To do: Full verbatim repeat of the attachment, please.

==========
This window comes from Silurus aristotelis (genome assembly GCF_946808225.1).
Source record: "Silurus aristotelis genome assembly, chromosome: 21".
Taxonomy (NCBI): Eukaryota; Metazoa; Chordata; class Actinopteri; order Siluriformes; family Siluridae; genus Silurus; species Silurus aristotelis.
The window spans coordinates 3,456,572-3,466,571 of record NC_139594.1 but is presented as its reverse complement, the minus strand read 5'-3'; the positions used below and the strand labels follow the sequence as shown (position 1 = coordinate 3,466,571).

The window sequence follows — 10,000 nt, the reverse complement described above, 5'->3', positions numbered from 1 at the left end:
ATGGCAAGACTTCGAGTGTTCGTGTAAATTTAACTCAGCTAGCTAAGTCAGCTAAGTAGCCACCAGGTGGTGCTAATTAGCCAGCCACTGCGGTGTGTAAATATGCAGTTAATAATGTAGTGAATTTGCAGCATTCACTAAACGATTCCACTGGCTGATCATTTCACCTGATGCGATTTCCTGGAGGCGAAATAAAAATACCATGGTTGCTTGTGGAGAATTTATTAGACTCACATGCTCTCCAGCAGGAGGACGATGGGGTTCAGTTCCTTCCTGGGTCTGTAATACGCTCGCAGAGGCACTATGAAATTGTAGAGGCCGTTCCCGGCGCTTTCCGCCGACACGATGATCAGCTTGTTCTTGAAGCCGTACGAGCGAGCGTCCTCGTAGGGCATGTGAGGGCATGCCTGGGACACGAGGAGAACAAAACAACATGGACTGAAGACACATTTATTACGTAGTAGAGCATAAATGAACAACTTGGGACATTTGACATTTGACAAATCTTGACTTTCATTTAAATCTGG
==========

This window comes from Silurus aristotelis (genome assembly GCF_946808225.1).
Source record: "Silurus aristotelis genome assembly, chromosome: 21".
Taxonomy (NCBI): Eukaryota; Metazoa; Chordata; class Actinopteri; order Siluriformes; family Siluridae; genus Silurus; species Silurus aristotelis.
The window spans coordinates 3,456,572-3,466,571 of record NC_139594.1 but is presented as its reverse complement, the minus strand read 5'-3'; the positions used below and the strand labels follow the sequence as shown (position 1 = coordinate 3,466,571).

The window sequence follows — 10,000 nt, the reverse complement described above, 5'->3', positions numbered from 1 at the left end:
ATGGCAAGACTTCGAGTGTTCGTGTAAATTTAACTCAGCTAGCTAAGTCAGCTAAGTAGCCACCAGGTGGTGCTAATTAGCCAGCCACTGCGGTGTGTAAATATGCAGTTAATAATGTAGTGAATTTGCAGCATTCACTAAACGATTCCACTGGCTGATCATTTCACCTGATGCGATTTCCTGGAGGCGAAATAAAAATACCATGGTTGCTTGTGGAGAATTTATTAGACTCACATGCTCTCCAGCAGGAGGACGATGGGGTTCAGTTCCTTCCTGGGTCTGTAATACGCTCGCAGAGGCACTATGAAATTGTAGAGGCCGTTCCCGGCGCTTTCCGCCGACACGATGATCAGCTTGTTCTTGAAGCCGTACGAGCGAGCGTCCTCGTAGGGCATGTGAGGGCATGCCTGGGACACGAGGAGAACAAAACAACATGGACTGAAGACACATTTATTACGTAGTAGAGCATAAATGAACAACTTGGGACATTTGACATTTGACAAATCTTGACTTTCATTTAAATCTGG